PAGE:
A new mobile service operator called ItsOn aims to shake up the US smartphone business by offering users the ability to tailor their voice, text and data plans precisely, and – perhaps most interestingly – buy data by the app.
The company’s Zact service – a play on the word ‘exact’ – operates as a cloud-based mobile virtual network operator, buying capacity on Sprint Nextel’s 4G/LTE network and reselling it to its own customers via a smartphone app or web page.
Splashpath founder Dan Morgan (left) with Olympic swimmer Michael Phelps
London startup Active in Time has taken the path less traveled to financing by licensing its Splashpath swim tracking app to Speedo. Read more
By Richard Waters and Andrew Edgecliffe-Johnson
By showing that it is prepared to play by the music industry’s rules with its new All Access subscription service, Google has won itself new friends among the music labels.
The main questions now: Can it overcome a patchy past track record in the music business, take advantage of its early lead in subscriptions over Apple and show that it can carve an audience of paying punters out of its massive user base? Read more
Google shares rose past the $900 mark on Wednesday as it announced 900m Android activations at its annual developer conference, Google I/O, in San Francisco. Google also launched a new subscription music streaming service, Google Play All Access, and a bunch of new services for developers, including improved gaming capabilities, mapping services and voice-controlled search tools.
Here’s a transcript of the liveblog by Chris Nuttall and Tim Bradshaw, who were reporting from the Moscone Center.
Yes, says image analyst Neal Krawetz, who believes the photo of grieving in the Gaza Strip may be three images melded together. No, say independent analysts contracted by World Press Photo, including a nifty tech outfit called Fourandsix.
But another start-up argues that there can be no definite answer once the process of image manipulation has started. Instead Scoopshot’s app transfers photos taken by users immediately to its platform, allowing it to guarantee that the photos that editors received are actually what the camera took.
The US may be moving only slowly towards opening up its airspace to commercial drones, but a market for unmanned aerial vehicles is already emerging rapidly elsewhere. Andreessen Horowitz and Google Ventures are the latest to jump in, with a $10.7m investment in drone technology company Airware. Read more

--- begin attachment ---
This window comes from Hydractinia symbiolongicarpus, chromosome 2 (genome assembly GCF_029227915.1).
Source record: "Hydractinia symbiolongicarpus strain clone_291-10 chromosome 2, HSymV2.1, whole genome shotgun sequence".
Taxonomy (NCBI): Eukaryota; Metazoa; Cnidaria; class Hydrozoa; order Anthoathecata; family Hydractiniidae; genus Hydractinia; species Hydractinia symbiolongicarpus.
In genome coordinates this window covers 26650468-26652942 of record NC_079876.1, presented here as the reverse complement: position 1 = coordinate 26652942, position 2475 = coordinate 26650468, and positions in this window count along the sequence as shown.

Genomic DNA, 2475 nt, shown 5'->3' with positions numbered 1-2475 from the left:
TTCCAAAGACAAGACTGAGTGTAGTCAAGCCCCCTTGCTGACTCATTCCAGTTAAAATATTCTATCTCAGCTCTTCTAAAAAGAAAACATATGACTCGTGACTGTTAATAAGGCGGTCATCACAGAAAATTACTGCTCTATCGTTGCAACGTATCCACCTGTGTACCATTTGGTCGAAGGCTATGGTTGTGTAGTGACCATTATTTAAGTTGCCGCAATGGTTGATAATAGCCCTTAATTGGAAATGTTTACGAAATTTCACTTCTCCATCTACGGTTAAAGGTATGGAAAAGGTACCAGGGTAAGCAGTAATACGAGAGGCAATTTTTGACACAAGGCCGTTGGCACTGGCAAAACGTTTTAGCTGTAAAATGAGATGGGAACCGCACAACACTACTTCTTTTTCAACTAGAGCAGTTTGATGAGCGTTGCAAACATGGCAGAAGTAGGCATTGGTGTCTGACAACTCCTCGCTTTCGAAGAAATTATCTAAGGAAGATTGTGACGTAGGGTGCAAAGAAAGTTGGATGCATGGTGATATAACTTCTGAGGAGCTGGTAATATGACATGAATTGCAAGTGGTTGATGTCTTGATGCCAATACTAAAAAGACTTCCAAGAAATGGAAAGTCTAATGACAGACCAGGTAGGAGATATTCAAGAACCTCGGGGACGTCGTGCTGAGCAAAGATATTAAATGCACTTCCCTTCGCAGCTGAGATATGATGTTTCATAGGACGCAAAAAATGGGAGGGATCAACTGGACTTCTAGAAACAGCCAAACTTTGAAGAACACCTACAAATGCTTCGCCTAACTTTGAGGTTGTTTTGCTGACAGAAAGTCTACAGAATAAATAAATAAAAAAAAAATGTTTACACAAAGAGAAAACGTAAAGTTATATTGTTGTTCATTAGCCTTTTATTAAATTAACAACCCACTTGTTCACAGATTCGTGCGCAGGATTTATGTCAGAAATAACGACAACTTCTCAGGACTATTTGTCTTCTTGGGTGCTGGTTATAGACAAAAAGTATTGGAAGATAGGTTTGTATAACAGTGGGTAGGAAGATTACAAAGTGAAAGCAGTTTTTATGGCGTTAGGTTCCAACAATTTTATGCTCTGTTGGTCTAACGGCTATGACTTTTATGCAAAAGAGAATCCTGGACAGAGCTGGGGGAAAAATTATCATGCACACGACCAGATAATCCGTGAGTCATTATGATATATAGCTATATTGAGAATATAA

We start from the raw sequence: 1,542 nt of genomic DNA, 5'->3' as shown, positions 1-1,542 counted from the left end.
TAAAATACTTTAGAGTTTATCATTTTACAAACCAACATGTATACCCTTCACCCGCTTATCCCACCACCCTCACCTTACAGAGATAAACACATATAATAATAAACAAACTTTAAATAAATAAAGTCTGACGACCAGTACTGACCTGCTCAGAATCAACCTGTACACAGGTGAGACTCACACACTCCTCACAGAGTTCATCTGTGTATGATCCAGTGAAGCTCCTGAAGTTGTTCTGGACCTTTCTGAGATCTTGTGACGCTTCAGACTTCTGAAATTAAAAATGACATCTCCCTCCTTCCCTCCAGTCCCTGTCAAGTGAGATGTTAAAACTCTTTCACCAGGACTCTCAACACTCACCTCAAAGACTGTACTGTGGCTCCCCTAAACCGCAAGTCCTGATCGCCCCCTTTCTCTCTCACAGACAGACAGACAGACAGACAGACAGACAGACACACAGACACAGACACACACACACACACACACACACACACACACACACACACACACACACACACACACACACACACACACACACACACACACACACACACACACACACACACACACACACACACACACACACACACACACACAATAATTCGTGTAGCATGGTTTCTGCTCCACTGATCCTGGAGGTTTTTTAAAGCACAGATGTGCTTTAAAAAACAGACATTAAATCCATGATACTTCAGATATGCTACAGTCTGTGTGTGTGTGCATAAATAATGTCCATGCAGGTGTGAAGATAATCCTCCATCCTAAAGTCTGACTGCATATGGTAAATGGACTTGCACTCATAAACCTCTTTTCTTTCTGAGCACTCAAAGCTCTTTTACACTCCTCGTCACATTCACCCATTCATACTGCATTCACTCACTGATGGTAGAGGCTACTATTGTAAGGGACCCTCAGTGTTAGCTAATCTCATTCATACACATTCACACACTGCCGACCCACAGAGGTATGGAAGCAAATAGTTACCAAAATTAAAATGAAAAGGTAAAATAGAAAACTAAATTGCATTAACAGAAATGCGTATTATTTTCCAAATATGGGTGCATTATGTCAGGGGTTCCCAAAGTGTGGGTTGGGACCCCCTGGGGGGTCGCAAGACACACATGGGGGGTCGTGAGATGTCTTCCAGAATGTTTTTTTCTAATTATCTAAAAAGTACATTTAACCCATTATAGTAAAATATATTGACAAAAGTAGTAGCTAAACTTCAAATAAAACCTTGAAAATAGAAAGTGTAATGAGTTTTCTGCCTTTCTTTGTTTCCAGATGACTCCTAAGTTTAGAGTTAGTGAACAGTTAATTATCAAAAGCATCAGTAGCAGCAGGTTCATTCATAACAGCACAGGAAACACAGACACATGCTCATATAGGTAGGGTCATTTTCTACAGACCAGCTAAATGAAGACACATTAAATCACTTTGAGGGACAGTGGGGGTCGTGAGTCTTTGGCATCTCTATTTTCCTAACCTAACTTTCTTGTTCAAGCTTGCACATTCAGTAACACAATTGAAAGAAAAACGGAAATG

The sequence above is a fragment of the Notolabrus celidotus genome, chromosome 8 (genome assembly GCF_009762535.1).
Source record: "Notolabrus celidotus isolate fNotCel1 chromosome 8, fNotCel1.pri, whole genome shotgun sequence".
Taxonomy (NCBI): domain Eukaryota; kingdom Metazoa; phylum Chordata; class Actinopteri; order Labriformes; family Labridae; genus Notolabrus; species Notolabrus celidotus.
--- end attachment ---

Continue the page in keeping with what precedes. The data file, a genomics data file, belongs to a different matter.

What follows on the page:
Things are looking up for Nokia in the US, a territory where it was unloved and unrepresented by operators not so long ago.
Now it has not one but two carriers touting its latest Windows smartphones, with Verizon launching the Lumia 928 this week and T-Mobile having its own exclusive with the 925, unveiled in London on Tuesday and available at a date to be announced in the US. Both represent advances on its signature Lumia 920 launched last year. Read more
Nokia trained its sights on iPhone users with the launch of a new metal Lumia handset on Tuesday, as latest figures showed its share of the smartphone market had fallen by almost five percentage points.
According to the latest data from Gartner, a steep decline in sales of cheaper feature phone – still popular in emerging markets – led to a loss of mobile market share in the first quarter of this year, from 19.7 per cent in the first quarter of 2012 to 14.8 per cent this year. Read more
This week seems to be maker week in Silicon Valley. In the run-up to Saturday’s Maker Faire in San Mateo are a string of events and conferences for hardware startups and the folk building them.
Kickstarting the week, Haxlr8r – a hardware-hacker accelerator programme that takes ten startups to Shenzhen for three months – held its demo day at the Autodesk Gallery in downtown San Francisco on Monday afternoon. Ten startups pitched their ideas, fresh from the factory floor in China, to a group of early stage investors. Read more
Ouya, the open-source games console, has become the first Kickstarter tech project to graduate to a more traditional funding scheme – venture capital.
After getting $8m from 63,000 crowdfunders last August, Ouya on Thursday announced it has raised $15m from investors including Kleiner Perkins Caufield Byers, Mayfield Fund and Nvidia, to accelerate its plan to attack the mass market. Read more